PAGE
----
NASA FIRST - AMAZING CLOSE UP PICTURE OF PLUTO FROM NASA'S 'NEW HORIZONS' SPACECRAFT - 476,000
Voyage to an Unexplored Planet and a New Realm
The New Horizons mission will help us understand worlds at the edge of our solar system by making the first reconnaissance of the dwarf planet Pluto and by venturing deeper into the distant, mysterious Kuiper Belt – a relic of solar system formation.
New Horizons launched on Jan. 19, 2006; it swung past Jupiter for a gravity boost and scientific studies in February 2007, and will conduct a five-month-long reconnaissance flyby study of Pluto and its moons in summer 2015. Pluto closest approach is scheduled for July 14, 2015. As part of an extended mission, the spacecraft is expected to head farther into the Kuiper Belt to examine one or two of the ancient, icy mini-worlds in that vast region, at least a billion miles beyond Neptune’s orbit.
Sending a spacecraft on this long journey will help us answer basic questions about the surface properties, geology, interior makeup and atmospheres on these bodies.
The National Academy of Sciences has ranked the exploration of the Kuiper Belt – including Pluto – of the highest priority for solar system exploration. Generally, New Horizons seeks to understand where Pluto and its moons “fit in” with the other objects in the solar system, such as the inner rocky planets (Earth, Mars, Venus and Mercury) and the outer gas giants (Jupiter, Saturn, Uranus and Neptune).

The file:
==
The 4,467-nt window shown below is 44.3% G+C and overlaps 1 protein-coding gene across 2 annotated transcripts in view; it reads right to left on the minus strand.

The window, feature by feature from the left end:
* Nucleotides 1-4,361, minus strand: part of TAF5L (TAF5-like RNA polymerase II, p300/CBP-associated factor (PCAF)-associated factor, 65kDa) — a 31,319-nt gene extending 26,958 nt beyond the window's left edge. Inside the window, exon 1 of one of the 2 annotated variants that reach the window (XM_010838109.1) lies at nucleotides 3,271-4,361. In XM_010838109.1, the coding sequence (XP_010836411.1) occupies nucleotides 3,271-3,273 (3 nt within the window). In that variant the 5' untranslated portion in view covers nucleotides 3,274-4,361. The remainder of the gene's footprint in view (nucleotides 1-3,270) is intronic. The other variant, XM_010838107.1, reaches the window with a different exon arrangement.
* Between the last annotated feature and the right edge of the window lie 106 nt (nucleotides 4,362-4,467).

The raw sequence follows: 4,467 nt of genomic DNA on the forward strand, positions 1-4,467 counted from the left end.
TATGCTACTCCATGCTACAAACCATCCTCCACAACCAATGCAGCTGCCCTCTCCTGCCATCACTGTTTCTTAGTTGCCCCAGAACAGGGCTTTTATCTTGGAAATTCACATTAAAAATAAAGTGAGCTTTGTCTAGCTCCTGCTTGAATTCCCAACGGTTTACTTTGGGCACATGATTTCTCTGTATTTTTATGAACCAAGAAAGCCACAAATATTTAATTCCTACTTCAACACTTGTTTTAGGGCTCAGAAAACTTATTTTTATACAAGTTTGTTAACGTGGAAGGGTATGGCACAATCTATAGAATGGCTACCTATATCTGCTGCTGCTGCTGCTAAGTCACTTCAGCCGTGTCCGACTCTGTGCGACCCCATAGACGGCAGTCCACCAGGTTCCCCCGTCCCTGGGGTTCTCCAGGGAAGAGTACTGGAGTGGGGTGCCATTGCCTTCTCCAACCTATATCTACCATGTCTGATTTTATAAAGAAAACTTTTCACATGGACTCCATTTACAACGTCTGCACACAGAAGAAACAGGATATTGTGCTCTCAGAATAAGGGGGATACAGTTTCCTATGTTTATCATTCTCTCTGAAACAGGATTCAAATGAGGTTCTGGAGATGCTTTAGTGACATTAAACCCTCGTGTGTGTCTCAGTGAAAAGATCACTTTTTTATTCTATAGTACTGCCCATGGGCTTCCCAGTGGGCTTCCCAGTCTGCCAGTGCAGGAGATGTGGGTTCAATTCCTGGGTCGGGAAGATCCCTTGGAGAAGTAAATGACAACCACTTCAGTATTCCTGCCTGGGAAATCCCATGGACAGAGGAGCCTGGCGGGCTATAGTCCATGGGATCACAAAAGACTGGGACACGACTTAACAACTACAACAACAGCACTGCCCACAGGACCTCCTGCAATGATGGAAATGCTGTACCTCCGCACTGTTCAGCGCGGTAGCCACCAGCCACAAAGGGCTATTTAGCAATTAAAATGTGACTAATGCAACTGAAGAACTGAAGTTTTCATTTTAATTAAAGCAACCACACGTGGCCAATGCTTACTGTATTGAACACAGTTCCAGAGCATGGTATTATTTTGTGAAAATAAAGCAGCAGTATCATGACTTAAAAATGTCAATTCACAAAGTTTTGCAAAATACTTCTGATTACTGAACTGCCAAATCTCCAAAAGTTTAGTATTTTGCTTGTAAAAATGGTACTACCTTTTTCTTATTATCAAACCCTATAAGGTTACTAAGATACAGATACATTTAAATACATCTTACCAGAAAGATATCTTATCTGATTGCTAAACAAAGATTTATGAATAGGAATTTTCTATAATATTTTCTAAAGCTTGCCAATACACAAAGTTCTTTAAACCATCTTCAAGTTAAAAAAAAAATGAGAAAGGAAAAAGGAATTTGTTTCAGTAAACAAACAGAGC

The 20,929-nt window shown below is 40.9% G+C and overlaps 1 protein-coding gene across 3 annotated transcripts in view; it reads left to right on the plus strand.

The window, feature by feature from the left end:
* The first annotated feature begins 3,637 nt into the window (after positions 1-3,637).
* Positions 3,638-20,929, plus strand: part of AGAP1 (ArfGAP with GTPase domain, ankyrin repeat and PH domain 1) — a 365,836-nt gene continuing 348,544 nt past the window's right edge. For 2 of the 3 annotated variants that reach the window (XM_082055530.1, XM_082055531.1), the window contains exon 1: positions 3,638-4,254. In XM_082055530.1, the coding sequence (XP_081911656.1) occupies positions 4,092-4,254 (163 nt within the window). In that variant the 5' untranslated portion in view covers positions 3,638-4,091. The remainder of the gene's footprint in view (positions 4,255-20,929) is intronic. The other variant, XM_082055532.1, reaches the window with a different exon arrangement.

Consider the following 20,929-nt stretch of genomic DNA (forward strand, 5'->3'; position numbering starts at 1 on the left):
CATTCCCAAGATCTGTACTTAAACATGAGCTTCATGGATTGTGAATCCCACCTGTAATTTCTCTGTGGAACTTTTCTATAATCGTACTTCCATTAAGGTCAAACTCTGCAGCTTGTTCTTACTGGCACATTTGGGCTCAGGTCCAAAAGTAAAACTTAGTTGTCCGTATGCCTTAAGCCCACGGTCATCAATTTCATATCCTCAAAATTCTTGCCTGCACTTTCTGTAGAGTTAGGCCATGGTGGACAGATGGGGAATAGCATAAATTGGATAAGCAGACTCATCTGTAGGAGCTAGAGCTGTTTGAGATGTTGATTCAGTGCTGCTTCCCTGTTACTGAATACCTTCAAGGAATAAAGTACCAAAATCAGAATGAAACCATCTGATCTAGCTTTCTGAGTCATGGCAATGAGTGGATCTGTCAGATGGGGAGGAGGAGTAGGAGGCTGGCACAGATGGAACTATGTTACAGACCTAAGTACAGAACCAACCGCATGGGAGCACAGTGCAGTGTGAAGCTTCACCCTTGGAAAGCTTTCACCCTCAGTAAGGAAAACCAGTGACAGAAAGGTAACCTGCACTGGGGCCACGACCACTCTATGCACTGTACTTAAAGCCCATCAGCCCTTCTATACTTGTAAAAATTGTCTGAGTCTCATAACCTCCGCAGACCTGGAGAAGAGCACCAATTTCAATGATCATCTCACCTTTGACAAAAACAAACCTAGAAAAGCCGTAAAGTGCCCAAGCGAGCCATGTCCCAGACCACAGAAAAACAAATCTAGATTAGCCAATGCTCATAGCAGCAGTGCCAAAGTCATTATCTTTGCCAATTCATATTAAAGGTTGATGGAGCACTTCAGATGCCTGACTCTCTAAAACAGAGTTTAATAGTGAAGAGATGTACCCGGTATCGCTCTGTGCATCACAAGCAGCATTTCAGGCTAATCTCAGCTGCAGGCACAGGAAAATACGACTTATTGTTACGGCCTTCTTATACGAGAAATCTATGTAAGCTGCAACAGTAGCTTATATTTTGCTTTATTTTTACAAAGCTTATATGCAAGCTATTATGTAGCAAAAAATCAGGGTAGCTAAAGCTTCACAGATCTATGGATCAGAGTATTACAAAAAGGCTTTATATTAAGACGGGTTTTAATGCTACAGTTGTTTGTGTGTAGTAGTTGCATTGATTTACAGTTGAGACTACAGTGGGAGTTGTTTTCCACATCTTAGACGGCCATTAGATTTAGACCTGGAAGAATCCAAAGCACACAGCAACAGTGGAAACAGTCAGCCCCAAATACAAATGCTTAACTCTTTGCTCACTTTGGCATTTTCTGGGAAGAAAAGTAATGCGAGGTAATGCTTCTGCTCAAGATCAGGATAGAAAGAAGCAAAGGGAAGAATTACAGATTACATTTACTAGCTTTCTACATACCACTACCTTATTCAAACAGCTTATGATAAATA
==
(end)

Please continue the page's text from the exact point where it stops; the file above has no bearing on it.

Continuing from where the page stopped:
Pluto and its largest moon, Charon, belong to a third category known as "ice dwarfs." They have solid surfaces but, unlike the terrestrial planets, a significant portion of their mass is icy material.
Using Hubble Space Telescope images, New Horizons team members have discovered four previously unknown moons of Pluto: Nix, Hydra, Styx and Kerberos.
A close-up look at these worlds from a spacecraft promises to tell an incredible story about the origins and outskirts of our solar system. New Horizons also will explore – for the first time – how ice dwarf planets like Pluto and Kuiper Belt bodies have evolved over time.
The Need to Explore
The United States has been the first nation to reach every planet from Mercury to Neptune with a space probe. If New Horizons is successful, it will allow the U.S. to complete the initial reconnaissance of the solar system.
A Team Approach
The Johns Hopkins University Applied Physics Laboratory (APL) in Laurel, Maryland, designed, built, and operates the New Horizons spacecraft and manages the mission for NASA’s Science Mission Directorate.
Alan Stern of the Southwest Research Institute (SwRI) in Boulder, Colorado is the principal investigator. SwRI is responsible for science payload operations, data reduction and archiving, and participates in the science team.
The mission team also includes KinetX, Inc. (navigation team), Ball Aerospace Corporation, the Boeing Company, NASA Goddard Space Flight Center, NASA Jet Propulsion Laboratory, Stanford University, Lockheed Martin Corporation, University of Colorado, the U.S. Department of Energy and a number of other firms, NASA centers and university partners.
NASA’s New Horizons mission is part of the New Frontiers Program managed by NASA’s Marshall Space Flight Center in Huntsville, Alabama.